When Buyer first ran for Congress, in 1992, he faced three-term Democratic incumbent Jim Jontz in what was then the 5th District, comprising twenty mostly rural counties in north central Indiana. Republican Bud Hillis had represented the district for 16 years until his retirement in 1986. Jontz, then a state senator, was elected in the face of divided Republican opposition.[6] Buyer defeated Jontz by just over 5,000 votes. Buyer was reelected four times from this district with an average of 62 percent of the vote.

In 2002, Buyer was redistricted into the newly created 4th District, made up of 12 counties in west central Indiana, after the state lost a district in the 2000s round of redistricting.[15] Buyer had five opponents in the Republican primary, including fellow Republican congressman Brian Kerns.[16] Buyer won with 55 percent of the primary vote.[16] He easily won this heavily Republican district in November with 71 percent of the vote, and was reelected three more times after that with an average of 63 percent of the vote.

2008[edit]

In November 2008, Buyer defeated Democrat Nels Ackerson, spending $895,000 compared to $845,000 by Ackerson. Buyer won with 60 percent of the vote.[17]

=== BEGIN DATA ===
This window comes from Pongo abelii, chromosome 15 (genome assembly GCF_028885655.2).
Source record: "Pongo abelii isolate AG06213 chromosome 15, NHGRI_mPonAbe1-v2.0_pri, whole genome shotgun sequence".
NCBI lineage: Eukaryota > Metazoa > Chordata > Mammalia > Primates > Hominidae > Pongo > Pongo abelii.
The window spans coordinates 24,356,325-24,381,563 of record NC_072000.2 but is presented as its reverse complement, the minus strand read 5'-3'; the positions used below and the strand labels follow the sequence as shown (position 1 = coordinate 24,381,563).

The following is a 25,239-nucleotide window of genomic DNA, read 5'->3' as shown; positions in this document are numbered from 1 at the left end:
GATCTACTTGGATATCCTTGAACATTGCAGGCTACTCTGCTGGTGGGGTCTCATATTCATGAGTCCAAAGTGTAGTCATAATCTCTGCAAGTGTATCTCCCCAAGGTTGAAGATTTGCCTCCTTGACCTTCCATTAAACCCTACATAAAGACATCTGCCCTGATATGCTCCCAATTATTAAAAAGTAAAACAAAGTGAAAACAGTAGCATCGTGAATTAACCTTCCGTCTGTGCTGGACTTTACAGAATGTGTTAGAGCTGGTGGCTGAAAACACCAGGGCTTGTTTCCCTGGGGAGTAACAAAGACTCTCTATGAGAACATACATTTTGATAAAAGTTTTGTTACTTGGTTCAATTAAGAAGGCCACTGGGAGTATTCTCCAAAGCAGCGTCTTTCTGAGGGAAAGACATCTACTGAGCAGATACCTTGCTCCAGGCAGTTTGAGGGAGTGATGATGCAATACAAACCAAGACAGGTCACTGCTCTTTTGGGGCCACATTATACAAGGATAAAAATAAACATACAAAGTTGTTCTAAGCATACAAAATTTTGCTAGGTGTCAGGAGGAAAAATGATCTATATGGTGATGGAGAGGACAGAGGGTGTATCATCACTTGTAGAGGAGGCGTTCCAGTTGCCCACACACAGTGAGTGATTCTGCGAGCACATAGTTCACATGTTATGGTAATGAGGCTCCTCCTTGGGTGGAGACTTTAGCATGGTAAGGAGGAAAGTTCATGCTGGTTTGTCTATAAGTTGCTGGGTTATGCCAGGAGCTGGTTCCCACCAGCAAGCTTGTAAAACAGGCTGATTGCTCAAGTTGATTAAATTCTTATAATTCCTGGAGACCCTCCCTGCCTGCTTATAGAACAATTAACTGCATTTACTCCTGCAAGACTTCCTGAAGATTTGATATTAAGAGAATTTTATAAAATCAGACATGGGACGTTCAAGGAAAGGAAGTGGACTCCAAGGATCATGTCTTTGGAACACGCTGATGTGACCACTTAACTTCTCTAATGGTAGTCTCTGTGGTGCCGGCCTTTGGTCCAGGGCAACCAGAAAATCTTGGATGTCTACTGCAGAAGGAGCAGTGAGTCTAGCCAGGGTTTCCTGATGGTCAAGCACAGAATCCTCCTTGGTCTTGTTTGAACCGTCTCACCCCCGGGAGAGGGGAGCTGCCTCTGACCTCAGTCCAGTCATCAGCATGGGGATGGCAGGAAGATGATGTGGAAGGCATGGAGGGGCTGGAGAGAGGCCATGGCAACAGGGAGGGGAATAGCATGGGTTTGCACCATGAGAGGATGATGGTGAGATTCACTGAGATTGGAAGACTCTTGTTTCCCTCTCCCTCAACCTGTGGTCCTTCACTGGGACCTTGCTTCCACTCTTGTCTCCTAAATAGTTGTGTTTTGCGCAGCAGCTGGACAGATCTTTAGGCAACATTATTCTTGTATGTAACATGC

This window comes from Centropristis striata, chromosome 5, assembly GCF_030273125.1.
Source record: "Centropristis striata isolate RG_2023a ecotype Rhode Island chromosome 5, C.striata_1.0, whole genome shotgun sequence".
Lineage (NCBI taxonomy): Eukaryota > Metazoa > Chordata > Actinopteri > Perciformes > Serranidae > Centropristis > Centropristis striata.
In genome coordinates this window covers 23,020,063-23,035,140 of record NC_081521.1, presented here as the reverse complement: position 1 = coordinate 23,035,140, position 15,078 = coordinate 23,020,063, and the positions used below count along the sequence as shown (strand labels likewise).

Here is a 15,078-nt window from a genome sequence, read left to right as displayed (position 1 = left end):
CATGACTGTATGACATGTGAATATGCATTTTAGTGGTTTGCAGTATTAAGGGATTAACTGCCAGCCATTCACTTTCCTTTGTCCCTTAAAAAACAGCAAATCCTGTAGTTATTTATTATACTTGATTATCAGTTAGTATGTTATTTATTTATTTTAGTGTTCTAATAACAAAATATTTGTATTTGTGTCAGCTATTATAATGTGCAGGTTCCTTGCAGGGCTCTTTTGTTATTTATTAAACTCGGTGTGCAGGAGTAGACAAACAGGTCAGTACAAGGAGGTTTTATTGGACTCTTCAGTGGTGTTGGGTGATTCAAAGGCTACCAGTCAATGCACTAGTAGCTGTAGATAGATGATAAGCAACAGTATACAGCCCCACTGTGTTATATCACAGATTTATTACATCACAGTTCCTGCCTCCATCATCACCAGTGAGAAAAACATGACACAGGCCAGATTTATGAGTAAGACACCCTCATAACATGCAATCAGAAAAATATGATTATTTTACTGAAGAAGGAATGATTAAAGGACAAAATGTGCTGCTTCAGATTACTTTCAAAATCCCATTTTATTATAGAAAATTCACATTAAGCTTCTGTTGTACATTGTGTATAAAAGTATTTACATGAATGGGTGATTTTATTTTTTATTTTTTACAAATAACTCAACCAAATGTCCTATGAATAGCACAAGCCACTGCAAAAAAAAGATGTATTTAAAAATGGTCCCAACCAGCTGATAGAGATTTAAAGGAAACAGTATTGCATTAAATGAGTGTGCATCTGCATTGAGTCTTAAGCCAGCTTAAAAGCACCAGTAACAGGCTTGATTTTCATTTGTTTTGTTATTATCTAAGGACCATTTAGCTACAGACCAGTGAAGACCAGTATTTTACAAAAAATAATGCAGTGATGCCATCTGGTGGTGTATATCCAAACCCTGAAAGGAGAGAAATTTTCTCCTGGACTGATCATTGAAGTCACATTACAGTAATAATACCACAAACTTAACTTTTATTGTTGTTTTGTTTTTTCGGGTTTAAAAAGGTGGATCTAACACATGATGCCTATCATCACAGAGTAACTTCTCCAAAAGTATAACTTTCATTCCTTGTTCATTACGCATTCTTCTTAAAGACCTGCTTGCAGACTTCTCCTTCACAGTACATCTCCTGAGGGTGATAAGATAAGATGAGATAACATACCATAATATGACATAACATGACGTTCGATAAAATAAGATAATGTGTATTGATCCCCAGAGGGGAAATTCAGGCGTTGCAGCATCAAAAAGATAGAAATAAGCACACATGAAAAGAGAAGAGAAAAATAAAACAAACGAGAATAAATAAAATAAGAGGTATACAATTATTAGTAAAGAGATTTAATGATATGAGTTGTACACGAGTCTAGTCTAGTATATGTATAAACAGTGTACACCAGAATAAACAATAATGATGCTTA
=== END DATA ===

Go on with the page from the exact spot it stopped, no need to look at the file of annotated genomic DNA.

2010 retirement[edit]

On January 29, 2010, Buyer announced his retirement from Congress. In the following January, Buyer became a lobbyist for McKesson Corp.; as he was prohibited from lobbying Congress due to a one-year "cooling off" period mandated for all retired Congressmen by federal law, he stated that his lobbying would be restricted to the executive branch.[5] in 2012 Buyer started working for R.J. Reynolds, promoting the use of smokeless tobacco.[3]

Campaign funds[edit]

Between January 2006 and October 2009, the largest combined donations to Buyer's campaigns came from the pharmaceutical industry ($263,000), and the healthcare professional industry ($214,000).[18] In recent years, his largest corporate donors have included Eli Lilly and Company, AT&T Inc. and Reynolds American.[19]

Frontier Education Foundation[edit]

In 2003, Buyer created The Frontier Education Foundation, whose stated purpose is educational funding for college students. The initial $25,000 to start the foundation came from the pharmaceutical lobbying organization PhRMA.[20] The foundation was located in Buyer's campaign office until 2009, when after a complaint was filed, it moved to an office 3 blocks away. In addition, weeks before that interview, Buyer's campaign chairman, who had also managed the Foundation, ceased operating as the Foundation's director.[20] She was receiving a salary from the foundation ranging $12,000-$17,000 a year. Buyer's daughter Colleen was the president of the foundation until August 1, 2009. His son Ryan, in 2009, was director of the foundation, according to filings with the Indiana Secretary of State [21]

In early October 2009, Buyer's press secretary referred questions to the foundation, saying "It's not Congressman Buyer's foundation," although the foundation shared an office with Buyer's campaign office in Monticello.[22] Several days later, Buyer said he had created the foundation, with the goal of creating a sustainable organization to award scholarships to high school seniors.[23]